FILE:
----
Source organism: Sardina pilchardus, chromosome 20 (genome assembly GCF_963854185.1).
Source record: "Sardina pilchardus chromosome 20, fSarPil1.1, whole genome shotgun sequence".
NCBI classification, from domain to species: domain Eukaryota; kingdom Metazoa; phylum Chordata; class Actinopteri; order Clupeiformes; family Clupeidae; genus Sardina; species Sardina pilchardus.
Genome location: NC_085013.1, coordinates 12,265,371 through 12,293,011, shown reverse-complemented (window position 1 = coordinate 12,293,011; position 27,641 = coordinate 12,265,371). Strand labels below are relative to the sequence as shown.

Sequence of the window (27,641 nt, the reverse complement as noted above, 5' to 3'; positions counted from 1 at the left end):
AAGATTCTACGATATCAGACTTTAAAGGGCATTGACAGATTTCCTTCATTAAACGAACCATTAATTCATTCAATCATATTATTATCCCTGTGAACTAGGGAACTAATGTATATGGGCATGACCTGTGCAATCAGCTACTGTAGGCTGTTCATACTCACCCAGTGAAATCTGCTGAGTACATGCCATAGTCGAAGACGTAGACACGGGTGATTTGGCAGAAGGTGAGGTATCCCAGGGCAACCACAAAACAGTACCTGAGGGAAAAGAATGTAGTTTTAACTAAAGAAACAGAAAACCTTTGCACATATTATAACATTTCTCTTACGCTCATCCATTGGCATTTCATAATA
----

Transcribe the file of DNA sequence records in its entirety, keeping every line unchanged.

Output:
Source organism: Sardina pilchardus, chromosome 20 (genome assembly GCF_963854185.1).
Source record: "Sardina pilchardus chromosome 20, fSarPil1.1, whole genome shotgun sequence".
NCBI classification, from domain to species: domain Eukaryota; kingdom Metazoa; phylum Chordata; class Actinopteri; order Clupeiformes; family Clupeidae; genus Sardina; species Sardina pilchardus.
Genome location: NC_085013.1, coordinates 12,265,371 through 12,293,011, shown reverse-complemented (window position 1 = coordinate 12,293,011; position 27,641 = coordinate 12,265,371). Strand labels below are relative to the sequence as shown.

Sequence of the window (27,641 nt, the reverse complement as noted above, 5' to 3'; positions counted from 1 at the left end):
AAGATTCTACGATATCAGACTTTAAAGGGCATTGACAGATTTCCTTCATTAAACGAACCATTAATTCATTCAATCATATTATTATCCCTGTGAACTAGGGAACTAATGTATATGGGCATGACCTGTGCAATCAGCTACTGTAGGCTGTTCATACTCACCCAGTGAAATCTGCTGAGTACATGCCATAGTCGAAGACGTAGACACGGGTGATTTGGCAGAAGGTGAGGTATCCCAGGGCAACCACAAAACAGTACCTGAGGGAAAAGAATGTAGTTTTAACTAAAGAAACAGAAAACCTTTGCACATATTATAACATTTCTCTTACGCTCATCCATTGGCATTTCATAATA